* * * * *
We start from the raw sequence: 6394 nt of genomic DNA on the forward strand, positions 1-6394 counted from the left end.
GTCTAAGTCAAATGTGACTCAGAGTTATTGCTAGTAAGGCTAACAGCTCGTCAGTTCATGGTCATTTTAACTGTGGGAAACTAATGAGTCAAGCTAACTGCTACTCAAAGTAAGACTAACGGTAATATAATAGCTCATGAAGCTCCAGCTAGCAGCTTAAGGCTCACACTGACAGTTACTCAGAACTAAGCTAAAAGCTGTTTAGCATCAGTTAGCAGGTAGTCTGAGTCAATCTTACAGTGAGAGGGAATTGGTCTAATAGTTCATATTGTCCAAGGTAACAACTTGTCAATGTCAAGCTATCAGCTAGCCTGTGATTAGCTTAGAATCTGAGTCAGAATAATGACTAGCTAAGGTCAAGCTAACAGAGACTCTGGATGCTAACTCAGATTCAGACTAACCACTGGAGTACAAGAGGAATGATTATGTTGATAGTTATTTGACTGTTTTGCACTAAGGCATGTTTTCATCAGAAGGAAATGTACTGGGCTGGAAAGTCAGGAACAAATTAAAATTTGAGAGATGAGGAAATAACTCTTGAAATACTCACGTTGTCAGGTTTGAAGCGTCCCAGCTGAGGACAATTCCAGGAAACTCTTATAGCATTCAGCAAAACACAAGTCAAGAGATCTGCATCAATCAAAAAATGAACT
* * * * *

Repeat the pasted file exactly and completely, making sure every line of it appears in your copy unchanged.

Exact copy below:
We start from the raw sequence: 6394 nt of genomic DNA on the forward strand, positions 1-6394 counted from the left end.
GTCTAAGTCAAATGTGACTCAGAGTTATTGCTAGTAAGGCTAACAGCTCGTCAGTTCATGGTCATTTTAACTGTGGGAAACTAATGAGTCAAGCTAACTGCTACTCAAAGTAAGACTAACGGTAATATAATAGCTCATGAAGCTCCAGCTAGCAGCTTAAGGCTCACACTGACAGTTACTCAGAACTAAGCTAAAAGCTGTTTAGCATCAGTTAGCAGGTAGTCTGAGTCAATCTTACAGTGAGAGGGAATTGGTCTAATAGTTCATATTGTCCAAGGTAACAACTTGTCAATGTCAAGCTATCAGCTAGCCTGTGATTAGCTTAGAATCTGAGTCAGAATAATGACTAGCTAAGGTCAAGCTAACAGAGACTCTGGATGCTAACTCAGATTCAGACTAACCACTGGAGTACAAGAGGAATGATTATGTTGATAGTTATTTGACTGTTTTGCACTAAGGCATGTTTTCATCAGAAGGAAATGTACTGGGCTGGAAAGTCAGGAACAAATTAAAATTTGAGAGATGAGGAAATAACTCTTGAAATACTCACGTTGTCAGGTTTGAAGCGTCCCAGCTGAGGACAATTCCAGGAAACTCTTATAGCATTCAGCAAAACACAAGTCAAGAGATCTGCATCAATCAAAAAATGAACT